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author:("jaz, luna")
1.  Transorbital penetrating brain injury to frontal lobe by a wheel spoke 
Penetrating brain injury (PBI) is rare and the severest form of head injury with a high morbidity and mortality. A 3.5-year-old girl presented with PBI with a wheel spoke. Computerized tomography scan with three-dimensional skull reconstruction depicted its extent from the medial side of the roof of the right orbit to the right frontal lobe with a cavitation around the spoke. The spoke was removed by manipulation under general anesthesia from the entry site without a formal craniotomy. Postoperative outcome was uneventful.
PMCID: PMC4302551  PMID: 25624934
Frontal lobe injury; penetrating brain injury; wheel spoke
3.  Congenital pouch colon with ileovesical and colovesical fistulae: A new variant 
We report a case of persistent cloaca and type I congenital pouch colon associated with ileovesical and colovesical fistulae. Such a malformation has not been reported so far.
PMCID: PMC3221165  PMID: 22121321
Congenital pouch colon; Ileovesical fistula; persistent cloaca
4.  Congenital pouch colon 
Annals of Saudi Medicine  2011;31(5):546-547.
PMCID: PMC3183695  PMID: 21911998
5.  Pulmonary sequestration cyst in a patient of cerebral palsy 
Pulmonary sequestration cyst is a rare entity in pediatric patients. Most of the time, it is diagnosed as an incidental finding. It is associated with other congenital anomalies, especially congenital diaphragmatic hernia. We report a patient of cerebral palsy presented with vomiting and recurrent chest infections. He was diagnosed to have hiatal hernia on computed tomography scan of chest. At operation, a pulmonary sequestration cyst along with hiatal hernia, malrotation, and meckel's diverticulum was encountered. The sequestration cyst was managed through transhiatal approach.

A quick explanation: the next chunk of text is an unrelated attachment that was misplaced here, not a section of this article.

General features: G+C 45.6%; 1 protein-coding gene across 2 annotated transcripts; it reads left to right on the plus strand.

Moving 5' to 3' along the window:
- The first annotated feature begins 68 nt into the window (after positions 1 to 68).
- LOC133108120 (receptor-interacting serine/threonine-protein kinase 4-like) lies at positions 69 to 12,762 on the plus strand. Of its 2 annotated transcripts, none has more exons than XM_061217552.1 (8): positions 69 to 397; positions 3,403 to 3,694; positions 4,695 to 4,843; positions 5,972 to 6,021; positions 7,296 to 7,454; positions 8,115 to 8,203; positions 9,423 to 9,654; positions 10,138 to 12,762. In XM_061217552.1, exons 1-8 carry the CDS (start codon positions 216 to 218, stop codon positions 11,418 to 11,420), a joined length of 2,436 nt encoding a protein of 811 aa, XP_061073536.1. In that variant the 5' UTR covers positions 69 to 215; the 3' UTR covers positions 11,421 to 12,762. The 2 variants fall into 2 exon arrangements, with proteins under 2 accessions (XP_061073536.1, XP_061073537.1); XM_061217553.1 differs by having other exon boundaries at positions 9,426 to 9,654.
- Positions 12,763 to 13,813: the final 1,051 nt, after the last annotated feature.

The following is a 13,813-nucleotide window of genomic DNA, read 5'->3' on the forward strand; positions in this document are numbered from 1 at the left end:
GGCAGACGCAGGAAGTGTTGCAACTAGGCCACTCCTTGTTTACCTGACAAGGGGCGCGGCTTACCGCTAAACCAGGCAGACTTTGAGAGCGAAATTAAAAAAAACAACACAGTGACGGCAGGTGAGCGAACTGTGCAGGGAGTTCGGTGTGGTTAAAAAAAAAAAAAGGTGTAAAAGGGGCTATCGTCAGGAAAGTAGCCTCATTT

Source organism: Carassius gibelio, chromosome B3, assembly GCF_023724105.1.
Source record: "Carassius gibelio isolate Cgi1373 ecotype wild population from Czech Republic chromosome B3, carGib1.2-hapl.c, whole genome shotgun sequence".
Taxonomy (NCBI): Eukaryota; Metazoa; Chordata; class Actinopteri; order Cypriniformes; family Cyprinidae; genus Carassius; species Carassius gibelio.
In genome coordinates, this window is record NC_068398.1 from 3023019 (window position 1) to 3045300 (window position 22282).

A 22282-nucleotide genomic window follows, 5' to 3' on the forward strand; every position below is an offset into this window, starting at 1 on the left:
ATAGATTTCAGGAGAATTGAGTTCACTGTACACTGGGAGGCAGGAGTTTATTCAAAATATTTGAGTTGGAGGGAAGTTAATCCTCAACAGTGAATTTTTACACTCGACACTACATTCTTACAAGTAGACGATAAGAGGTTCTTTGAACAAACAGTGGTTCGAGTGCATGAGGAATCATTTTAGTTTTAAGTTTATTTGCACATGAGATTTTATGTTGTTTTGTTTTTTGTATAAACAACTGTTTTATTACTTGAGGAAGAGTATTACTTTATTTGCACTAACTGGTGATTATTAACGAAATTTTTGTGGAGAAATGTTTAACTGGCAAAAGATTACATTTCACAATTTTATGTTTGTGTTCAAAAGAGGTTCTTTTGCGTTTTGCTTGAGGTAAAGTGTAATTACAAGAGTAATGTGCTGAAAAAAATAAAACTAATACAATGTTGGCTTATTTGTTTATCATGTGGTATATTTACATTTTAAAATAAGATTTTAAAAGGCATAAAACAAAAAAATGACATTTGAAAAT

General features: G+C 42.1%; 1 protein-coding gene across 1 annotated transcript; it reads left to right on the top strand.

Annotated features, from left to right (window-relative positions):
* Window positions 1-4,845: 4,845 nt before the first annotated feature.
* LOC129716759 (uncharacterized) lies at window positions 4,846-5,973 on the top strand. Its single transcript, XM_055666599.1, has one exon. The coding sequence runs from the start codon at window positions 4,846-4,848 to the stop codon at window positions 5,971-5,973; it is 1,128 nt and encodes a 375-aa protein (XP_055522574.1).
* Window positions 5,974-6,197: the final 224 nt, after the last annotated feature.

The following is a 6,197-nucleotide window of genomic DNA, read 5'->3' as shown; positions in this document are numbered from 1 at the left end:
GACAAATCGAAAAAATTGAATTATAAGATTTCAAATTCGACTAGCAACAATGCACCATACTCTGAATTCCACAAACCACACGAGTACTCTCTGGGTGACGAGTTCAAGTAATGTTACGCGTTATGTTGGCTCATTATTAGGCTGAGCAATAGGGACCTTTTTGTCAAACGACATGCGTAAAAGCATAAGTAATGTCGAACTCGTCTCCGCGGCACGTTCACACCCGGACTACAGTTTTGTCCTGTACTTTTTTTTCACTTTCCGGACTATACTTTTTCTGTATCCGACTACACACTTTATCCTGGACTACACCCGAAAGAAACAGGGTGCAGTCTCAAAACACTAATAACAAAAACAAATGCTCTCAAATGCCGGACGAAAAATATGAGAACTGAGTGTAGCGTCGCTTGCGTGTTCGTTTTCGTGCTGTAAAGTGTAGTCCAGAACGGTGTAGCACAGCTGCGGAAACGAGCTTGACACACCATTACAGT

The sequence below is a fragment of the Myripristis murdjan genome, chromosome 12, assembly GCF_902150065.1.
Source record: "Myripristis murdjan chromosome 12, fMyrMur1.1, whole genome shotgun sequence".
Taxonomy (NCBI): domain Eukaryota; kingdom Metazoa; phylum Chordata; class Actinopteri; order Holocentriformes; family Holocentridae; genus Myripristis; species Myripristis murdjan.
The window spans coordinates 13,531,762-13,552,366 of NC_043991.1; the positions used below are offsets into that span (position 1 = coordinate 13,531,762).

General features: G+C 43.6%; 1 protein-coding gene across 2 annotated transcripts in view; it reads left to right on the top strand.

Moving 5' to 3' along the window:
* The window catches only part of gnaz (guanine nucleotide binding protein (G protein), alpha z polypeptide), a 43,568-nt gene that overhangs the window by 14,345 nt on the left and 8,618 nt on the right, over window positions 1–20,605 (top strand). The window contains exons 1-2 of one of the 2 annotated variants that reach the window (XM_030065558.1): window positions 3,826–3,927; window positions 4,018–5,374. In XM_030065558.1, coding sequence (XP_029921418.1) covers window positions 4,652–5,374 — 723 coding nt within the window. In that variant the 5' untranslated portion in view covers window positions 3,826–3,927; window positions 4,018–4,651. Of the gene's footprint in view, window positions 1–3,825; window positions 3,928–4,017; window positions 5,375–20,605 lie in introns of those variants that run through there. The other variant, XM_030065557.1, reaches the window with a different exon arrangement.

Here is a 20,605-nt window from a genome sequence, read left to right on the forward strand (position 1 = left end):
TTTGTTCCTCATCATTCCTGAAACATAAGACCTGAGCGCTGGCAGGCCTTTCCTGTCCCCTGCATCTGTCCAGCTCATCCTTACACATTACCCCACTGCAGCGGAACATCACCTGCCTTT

PMCID: PMC3162762  PMID: 21886959
Bronchopulmonary sequestration; foregut malrotation; hiatal hernia; meckel's diverticulum
6.  Decorative crystal balls causing intestinal perforation 
Crystal jelly balls are used for decorative purpose in homes and offices. They swell on contact with water. We managed a patient with a clinical diagnosis of acute abdomen. At surgery, there was fecal peritonitis and three ileal perforations caused by previously ingested decorative crystal balls.
PMCID: PMC3160050  PMID: 21897572
Acute abdomen; crystal balls; generalized peritonitis; intestinal perforation; missing foreign body
7.  Lymph Nodal Infarction Simulating Acute Appendicitis 
A number of diseases can present as acute right iliac region pain. Lymph node infarction, located adjacent to the cecum, mimicking acute appendicitis in a 13-year-old boy is presented here.
PMCID: PMC3418018  PMID: 22953280
Lymph node infarction;  Acute appendicitis;  Pain right iliac region
8.  Mature Gastric Teratoma: The Mixed Exogastric and Endogastric Variety  
Gastric teratomas are extremely rare tumors. A 15-day-old neonate presented with abdominal mass. Ultrasound of abdomen showed mixed echogenicity lesion. CT scan showed a mass with solid and cystic components and internal calcifications. At operation a tumor arising from the posterior wall of the stomach found. It was exogastric as well as endogastric in location. Biopsy report was suggestive of mature teratoma.
PMCID: PMC3418022  PMID: 22953284
Gastric teratoma;  Endogastric tumor;  Exogastric tumour
9.  Intralobar pulmonary sequestration masquerading as congenital lobar emphysema